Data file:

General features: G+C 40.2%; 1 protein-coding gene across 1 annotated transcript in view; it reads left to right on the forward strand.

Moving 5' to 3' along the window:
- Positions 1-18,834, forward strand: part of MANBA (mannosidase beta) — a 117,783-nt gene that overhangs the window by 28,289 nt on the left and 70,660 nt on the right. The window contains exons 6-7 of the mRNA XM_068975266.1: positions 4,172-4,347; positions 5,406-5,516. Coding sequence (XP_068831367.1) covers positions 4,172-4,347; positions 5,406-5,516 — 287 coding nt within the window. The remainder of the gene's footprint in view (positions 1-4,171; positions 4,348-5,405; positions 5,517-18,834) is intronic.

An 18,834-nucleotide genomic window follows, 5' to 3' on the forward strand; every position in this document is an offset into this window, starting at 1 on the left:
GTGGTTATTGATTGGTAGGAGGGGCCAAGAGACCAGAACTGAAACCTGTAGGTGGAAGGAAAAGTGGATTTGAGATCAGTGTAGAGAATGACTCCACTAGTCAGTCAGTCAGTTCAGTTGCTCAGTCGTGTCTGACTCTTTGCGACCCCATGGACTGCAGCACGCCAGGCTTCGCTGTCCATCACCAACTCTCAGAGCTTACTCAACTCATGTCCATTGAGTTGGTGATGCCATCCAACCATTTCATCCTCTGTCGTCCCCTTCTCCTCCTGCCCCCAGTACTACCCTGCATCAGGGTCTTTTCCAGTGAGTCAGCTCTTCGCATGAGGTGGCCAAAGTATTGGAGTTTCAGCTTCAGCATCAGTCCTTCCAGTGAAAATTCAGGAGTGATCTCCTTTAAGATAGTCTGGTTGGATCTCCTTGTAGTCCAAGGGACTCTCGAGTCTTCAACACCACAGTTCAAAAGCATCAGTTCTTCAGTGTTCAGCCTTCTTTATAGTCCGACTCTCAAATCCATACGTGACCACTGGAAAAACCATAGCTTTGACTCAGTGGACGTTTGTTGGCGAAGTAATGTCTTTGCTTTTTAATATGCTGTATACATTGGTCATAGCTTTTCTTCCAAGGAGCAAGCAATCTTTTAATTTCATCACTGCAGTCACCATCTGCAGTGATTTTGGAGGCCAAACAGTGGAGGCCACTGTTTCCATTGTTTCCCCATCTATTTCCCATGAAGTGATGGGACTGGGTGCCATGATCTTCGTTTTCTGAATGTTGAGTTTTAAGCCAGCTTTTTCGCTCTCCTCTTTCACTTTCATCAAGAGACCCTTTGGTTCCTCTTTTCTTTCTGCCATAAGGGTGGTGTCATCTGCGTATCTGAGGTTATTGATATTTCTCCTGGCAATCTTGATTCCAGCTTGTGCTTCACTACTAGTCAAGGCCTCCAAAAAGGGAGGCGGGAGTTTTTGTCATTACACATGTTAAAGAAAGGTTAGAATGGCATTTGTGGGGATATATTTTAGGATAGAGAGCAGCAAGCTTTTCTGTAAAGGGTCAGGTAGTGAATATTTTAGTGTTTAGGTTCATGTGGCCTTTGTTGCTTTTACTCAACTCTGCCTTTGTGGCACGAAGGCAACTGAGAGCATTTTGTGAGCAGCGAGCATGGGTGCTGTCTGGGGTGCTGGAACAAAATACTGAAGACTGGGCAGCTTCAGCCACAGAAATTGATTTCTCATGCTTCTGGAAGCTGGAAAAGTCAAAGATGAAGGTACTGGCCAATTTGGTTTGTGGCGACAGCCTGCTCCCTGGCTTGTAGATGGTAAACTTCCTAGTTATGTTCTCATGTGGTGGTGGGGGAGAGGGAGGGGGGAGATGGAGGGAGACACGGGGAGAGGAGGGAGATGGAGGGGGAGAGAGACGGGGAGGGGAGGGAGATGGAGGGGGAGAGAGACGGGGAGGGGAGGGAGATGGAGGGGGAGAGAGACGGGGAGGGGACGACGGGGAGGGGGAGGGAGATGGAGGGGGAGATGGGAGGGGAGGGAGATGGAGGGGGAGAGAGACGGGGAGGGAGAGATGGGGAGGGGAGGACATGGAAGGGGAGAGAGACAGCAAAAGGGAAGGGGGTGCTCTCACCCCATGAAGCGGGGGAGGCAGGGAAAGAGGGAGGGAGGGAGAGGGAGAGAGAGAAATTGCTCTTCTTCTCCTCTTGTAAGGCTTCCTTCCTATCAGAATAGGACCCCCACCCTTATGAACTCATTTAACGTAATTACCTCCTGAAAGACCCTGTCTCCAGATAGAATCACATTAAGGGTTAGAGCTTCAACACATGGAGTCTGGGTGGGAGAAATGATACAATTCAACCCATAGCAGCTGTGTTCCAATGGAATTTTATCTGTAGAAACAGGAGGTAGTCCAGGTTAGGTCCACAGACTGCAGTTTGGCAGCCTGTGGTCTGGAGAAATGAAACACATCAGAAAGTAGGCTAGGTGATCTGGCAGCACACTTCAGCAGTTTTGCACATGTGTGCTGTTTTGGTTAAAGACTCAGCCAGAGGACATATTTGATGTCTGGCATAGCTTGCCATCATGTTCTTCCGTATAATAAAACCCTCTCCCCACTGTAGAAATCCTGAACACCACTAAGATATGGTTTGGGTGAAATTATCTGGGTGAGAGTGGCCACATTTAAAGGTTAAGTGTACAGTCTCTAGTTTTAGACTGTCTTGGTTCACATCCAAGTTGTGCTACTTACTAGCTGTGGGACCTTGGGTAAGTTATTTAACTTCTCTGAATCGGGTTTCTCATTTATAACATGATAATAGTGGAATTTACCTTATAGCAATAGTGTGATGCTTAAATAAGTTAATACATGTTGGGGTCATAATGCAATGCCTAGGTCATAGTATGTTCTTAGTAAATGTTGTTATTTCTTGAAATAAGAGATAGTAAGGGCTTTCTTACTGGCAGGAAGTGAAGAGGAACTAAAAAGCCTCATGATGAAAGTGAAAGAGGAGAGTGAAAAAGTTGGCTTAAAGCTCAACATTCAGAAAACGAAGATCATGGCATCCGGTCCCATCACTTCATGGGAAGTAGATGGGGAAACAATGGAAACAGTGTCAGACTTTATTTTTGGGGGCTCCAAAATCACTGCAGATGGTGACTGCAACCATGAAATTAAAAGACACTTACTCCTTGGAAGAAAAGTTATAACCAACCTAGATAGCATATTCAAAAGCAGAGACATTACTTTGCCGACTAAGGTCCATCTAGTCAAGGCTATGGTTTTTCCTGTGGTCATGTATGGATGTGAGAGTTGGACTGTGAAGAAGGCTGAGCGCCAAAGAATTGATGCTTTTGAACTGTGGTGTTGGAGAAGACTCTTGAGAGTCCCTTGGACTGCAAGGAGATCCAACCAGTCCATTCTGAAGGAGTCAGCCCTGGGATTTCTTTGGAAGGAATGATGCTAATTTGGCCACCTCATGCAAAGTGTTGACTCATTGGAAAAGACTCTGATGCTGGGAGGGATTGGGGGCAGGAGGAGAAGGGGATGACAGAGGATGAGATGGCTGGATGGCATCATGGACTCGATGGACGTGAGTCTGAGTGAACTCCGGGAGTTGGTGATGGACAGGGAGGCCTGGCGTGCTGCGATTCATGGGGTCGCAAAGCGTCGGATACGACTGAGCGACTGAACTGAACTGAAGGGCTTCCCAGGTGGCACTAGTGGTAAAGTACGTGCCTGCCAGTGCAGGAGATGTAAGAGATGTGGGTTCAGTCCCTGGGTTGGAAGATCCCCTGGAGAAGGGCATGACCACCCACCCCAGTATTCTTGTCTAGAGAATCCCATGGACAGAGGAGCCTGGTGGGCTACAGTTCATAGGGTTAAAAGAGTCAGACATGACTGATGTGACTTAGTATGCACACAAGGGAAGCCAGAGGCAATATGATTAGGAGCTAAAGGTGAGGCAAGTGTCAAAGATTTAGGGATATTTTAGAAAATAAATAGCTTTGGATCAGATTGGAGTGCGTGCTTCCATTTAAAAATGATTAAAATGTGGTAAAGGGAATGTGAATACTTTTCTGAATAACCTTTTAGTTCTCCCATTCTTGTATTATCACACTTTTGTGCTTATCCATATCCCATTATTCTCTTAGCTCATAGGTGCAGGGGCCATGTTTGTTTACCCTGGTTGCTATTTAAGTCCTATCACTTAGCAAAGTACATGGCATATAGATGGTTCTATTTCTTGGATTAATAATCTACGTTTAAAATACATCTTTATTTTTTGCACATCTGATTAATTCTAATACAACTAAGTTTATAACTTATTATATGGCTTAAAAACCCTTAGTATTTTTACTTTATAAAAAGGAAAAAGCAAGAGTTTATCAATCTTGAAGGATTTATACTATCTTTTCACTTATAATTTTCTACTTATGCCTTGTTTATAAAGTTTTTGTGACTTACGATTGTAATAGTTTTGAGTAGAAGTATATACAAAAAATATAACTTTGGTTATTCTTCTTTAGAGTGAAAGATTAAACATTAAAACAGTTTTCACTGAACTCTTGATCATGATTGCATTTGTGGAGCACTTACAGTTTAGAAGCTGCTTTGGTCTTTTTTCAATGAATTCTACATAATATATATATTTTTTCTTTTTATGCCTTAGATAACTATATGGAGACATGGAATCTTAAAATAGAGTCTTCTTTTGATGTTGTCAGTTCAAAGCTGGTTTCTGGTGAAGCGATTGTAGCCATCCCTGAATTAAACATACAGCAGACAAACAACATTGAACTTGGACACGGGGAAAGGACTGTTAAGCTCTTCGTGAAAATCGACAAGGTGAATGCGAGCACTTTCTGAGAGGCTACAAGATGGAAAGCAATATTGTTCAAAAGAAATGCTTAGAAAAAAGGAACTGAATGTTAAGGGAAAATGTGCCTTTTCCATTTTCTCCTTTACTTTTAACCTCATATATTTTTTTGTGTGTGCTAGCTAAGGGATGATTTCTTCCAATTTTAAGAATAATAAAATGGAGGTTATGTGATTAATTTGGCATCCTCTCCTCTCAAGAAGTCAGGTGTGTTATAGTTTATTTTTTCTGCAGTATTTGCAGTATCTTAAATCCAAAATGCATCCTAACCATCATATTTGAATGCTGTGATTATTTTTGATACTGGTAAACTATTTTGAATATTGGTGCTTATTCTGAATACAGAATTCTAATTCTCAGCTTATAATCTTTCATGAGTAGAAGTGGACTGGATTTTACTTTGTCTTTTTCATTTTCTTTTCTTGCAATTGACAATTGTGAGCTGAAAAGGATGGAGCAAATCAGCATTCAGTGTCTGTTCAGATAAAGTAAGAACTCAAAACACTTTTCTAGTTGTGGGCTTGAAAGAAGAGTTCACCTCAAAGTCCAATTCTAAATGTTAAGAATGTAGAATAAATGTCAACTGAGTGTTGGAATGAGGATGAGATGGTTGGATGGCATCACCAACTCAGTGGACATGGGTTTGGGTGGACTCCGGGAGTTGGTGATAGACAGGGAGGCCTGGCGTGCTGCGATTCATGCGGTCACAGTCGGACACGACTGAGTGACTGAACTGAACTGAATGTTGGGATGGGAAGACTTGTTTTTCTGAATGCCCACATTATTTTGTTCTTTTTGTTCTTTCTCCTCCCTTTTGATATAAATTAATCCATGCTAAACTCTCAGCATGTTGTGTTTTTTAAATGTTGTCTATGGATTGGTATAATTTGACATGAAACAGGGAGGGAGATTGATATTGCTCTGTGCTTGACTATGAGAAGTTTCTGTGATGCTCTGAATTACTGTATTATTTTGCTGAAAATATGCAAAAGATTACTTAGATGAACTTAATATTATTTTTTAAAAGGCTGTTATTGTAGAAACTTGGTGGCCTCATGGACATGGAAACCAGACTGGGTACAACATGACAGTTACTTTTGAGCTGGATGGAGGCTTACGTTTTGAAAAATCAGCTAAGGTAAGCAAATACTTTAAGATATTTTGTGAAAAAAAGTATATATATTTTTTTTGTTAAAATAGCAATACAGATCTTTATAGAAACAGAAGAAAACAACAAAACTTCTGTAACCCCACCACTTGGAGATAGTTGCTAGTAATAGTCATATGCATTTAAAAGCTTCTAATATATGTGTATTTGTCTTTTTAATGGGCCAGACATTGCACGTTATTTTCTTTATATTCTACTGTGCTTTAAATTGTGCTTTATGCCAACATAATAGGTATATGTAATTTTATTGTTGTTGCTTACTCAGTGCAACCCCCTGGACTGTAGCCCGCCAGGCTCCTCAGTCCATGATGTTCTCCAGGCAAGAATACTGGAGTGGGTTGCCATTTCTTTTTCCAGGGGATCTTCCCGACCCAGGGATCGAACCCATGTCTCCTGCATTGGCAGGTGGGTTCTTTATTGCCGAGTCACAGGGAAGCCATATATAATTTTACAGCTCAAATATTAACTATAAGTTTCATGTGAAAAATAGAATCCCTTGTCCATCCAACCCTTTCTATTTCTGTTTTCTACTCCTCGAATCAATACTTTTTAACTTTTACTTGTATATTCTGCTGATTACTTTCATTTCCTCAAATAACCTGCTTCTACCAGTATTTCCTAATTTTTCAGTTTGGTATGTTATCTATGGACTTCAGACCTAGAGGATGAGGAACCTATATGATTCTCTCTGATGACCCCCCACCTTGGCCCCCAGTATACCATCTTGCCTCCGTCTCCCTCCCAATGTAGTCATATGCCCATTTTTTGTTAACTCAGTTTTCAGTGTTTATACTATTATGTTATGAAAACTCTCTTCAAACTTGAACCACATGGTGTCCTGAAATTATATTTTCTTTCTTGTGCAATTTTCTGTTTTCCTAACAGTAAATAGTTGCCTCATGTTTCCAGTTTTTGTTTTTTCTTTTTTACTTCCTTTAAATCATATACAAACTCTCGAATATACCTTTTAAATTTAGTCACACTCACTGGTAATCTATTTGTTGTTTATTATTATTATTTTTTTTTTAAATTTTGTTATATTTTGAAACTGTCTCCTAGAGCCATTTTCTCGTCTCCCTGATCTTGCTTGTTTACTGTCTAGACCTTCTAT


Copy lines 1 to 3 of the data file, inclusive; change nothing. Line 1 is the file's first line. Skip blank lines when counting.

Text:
General features: G+C 40.2%; 1 protein-coding gene across 1 annotated transcript in view; it reads left to right on the forward strand.

Moving 5' to 3' along the window:
- Positions 1-18,834, forward strand: part of MANBA (mannosidase beta) — a 117,783-nt gene that overhangs the window by 28,289 nt on the left and 70,660 nt on the right. The window contains exons 6-7 of the mRNA XM_068975266.1: positions 4,172-4,347; positions 5,406-5,516. Coding sequence (XP_068831367.1) covers positions 4,172-4,347; positions 5,406-5,516 — 287 coding nt within the window. The remainder of the gene's footprint in view (positions 1-4,171; positions 4,348-5,405; positions 5,517-18,834) is intronic.